This is the fifth instalment of Red Flags, Novara Media’s advice column for anti-capitalists (here’s the first, second, third and fourth). Inspired by our columnist Sophie K Rosa’s book, Radical Intimacy, Red Flags will explore how capitalism fucks up our intimate lives – not just our romantic relationships, but also our friendships, home lives, family ties, and experiences of death and dying – and what we can do about it.
I’m an only child and a nephew of aunts and uncles with no children. I’m also a committed socialist who might end up owning multiple homes. What’s the most ethical way to deal with this dilemma? I can admit to a fearful and precarious instinct against selling them, but I loathe the idea of becoming a landlord like the parasites I rail against.
– Reluctant Landlord
Dear Reluctant Landlord,
I wonder how far off this future is when you might end up owning multiple homes. Which is, bleakly, another way of saying: I wonder when your parent(s), aunts and uncles will die.
I say this because there is an interesting temporal aspect to your question. Assuming you aren’t set to inherit all this property imminently, the thinking you are doing now is preempting a dilemma for your future self – who will undoubtedly think and feel differently to you today.
That isn’t to say I think it’s fruitless to do this thinking. In fact, if one of your concerns is that your political values might slip away in the future, doing this thinking now could stand you in good stead to make decisions that align with your socialism.
Let’s consider what elements of this scenario you can and can’t control. You probably can’t determine what you inherit – though you might tell your relatives you would prefer they leave the property to someone else, it’s ultimately in their hands. But you do have control over what you do about owning multiple homes.
Our psyches are influenced by capitalist logic. It makes sense that you have “a fearful and precarious instinct” about what you do with your future property. You are very fortunate to be in a position where you may inherit a home for yourself in the future, something we all need and deserve. But it sounds like we are not talking about a single home. You are set to inherit multiple homes, in a society where most struggle to find a secure home and many face homelessness.
The instinct to hoard wealth might be woven into the ego, as it developed in an economic system that demands money in exchange for survival, and covets wealth. But as “a committed socialist”, wealth hoarding and landlordism do not align with your values.
As Ian Parker and David Pavón-Cuéllar write in Psychoanalysis and Revolution: “Our liberation can only be collective and this is why it is not encompassed by the kind of common sense that locks us up in the prison of our ‘ego’ … Psychoanalysis, in its critique of the ego, poses each of us with a choice, as to whether we will continue to attempt to dominate ourselves and others and nature or find a different way of being with it.”
If you do end up inheriting these properties, how to proceed in a way that reflects your professed socialism? WWACSD (what would a committed socialist do)? There isn’t a simple answer to this – indeed, many self-proclaimed socialists own multiple homes. Many hide their wealth out of shame – being up front about what you own is a step in the right direction. Seeking guidance from comrades about what to do with “your” properties is another – by consulting the collective, you’ll be challenging the notion that the properties are exclusively your prerogative.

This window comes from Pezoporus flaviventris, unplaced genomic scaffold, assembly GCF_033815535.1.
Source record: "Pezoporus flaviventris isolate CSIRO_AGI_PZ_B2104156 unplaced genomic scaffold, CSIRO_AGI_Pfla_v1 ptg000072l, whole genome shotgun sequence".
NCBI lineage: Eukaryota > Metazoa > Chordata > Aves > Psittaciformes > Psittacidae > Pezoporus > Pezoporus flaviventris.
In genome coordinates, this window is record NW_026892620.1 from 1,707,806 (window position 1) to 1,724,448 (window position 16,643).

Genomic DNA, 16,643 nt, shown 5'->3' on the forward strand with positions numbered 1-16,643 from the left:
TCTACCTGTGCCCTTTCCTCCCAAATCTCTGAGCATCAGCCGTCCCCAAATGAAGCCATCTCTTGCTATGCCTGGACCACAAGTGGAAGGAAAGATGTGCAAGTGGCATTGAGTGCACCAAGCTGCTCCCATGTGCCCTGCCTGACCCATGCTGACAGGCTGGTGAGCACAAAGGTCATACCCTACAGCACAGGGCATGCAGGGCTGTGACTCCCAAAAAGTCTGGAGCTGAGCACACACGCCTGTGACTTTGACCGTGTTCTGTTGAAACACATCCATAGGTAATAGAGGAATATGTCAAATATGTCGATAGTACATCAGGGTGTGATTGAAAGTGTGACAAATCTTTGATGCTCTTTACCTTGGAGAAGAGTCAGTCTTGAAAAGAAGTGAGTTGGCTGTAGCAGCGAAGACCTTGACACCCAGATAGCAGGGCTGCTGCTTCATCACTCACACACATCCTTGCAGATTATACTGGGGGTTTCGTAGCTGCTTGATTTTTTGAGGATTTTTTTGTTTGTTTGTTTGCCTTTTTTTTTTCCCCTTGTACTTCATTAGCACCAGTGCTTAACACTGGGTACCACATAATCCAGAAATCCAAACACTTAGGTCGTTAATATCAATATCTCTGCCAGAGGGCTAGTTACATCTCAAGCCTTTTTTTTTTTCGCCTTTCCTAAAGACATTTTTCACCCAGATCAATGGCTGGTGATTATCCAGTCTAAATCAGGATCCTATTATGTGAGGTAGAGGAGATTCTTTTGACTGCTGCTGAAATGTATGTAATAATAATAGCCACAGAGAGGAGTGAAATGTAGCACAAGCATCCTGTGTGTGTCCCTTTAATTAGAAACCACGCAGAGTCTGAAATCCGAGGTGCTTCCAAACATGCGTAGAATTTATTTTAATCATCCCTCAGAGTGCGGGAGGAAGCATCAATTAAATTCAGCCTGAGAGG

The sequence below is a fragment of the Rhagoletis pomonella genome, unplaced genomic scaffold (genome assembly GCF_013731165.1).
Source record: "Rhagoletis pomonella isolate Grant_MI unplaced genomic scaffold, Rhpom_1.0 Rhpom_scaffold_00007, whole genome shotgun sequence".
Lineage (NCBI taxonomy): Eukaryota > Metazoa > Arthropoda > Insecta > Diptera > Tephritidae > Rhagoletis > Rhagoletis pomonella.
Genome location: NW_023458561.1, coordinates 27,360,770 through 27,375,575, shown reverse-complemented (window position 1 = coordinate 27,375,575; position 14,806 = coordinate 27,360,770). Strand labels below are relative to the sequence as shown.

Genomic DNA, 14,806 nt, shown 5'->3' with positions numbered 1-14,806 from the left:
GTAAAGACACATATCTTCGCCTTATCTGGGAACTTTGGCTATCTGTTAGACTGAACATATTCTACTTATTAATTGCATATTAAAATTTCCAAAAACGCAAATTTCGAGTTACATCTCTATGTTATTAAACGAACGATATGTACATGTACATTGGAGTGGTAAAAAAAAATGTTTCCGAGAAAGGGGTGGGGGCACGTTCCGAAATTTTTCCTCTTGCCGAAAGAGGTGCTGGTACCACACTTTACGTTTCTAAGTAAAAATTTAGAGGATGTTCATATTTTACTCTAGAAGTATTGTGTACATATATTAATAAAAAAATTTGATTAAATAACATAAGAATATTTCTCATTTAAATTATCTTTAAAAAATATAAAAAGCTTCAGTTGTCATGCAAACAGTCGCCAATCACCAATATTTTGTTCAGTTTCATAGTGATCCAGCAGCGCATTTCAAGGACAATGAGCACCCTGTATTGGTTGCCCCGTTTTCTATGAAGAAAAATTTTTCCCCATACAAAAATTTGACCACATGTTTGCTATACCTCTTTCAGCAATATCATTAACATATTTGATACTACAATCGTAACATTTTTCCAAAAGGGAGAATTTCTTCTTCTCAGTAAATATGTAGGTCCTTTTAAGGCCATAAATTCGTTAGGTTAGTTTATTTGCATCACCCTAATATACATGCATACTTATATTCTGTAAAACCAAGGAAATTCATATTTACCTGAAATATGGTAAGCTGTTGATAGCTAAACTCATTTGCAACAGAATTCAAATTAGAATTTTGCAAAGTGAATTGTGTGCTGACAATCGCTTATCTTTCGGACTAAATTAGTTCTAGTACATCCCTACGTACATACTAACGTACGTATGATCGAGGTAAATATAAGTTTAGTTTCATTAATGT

It is helpful that you can identify and acknowledge both your instinct to hoard and your commitment to acting ethically. It might not be possible to decide exactly what you will do with multiple properties ahead of time, but you can explore some options.
If you “loathe the idea of becoming a landlord like the parasites [you] rail against” – don’t do it! There are numerous other possibilities, here are some of them:
- Donate the properties to people or political/community groups who need them.
- Allow people or groups to live in or use the properties rent-free. You’d want to draw up agreements around rights and responsibilities – for example, eviction protections for them. MayDay Rooms in London are provided by a benefactor – you could look into this process for inspiration.
- Look into how you could convert the properties into housing co-ops. I’d recommend contacting Radical Routes about this.
- Open up the properties and invite local communities to come and visit them, so that they can collectively decide what projects they might want to run in the space – for example, a food or childcare co-op.
With any of these possibilities, it would be essential to think about power. Unless you relinquish your ownership entirely, as the proprietor you will have power over whoever is living in or using your space whether you want to or not. Being attentive to this is the only way to mitigate its impact.
You ask “What’s the most ethical way to deal with this dilemma?” It could be useful to break this question down. What does it mean to you to be ethical? Is (multiple) property ownership compatible with your ethics? Given that it is arguably impossible to lead an entirely ethical life under capitalism, what compromises with your values do you want to live with, whilst remaining true to your commitments?
Finally, I would invite you to challenge the notion that inheriting multiple properties is a “dilemma”, as such – though it may be complicated for you to navigate given your politics, in the world we live in, it is a huge privilege. What will you do with it?
Sophie K Rosa is a freelance journalist and the author of Radical Intimacy.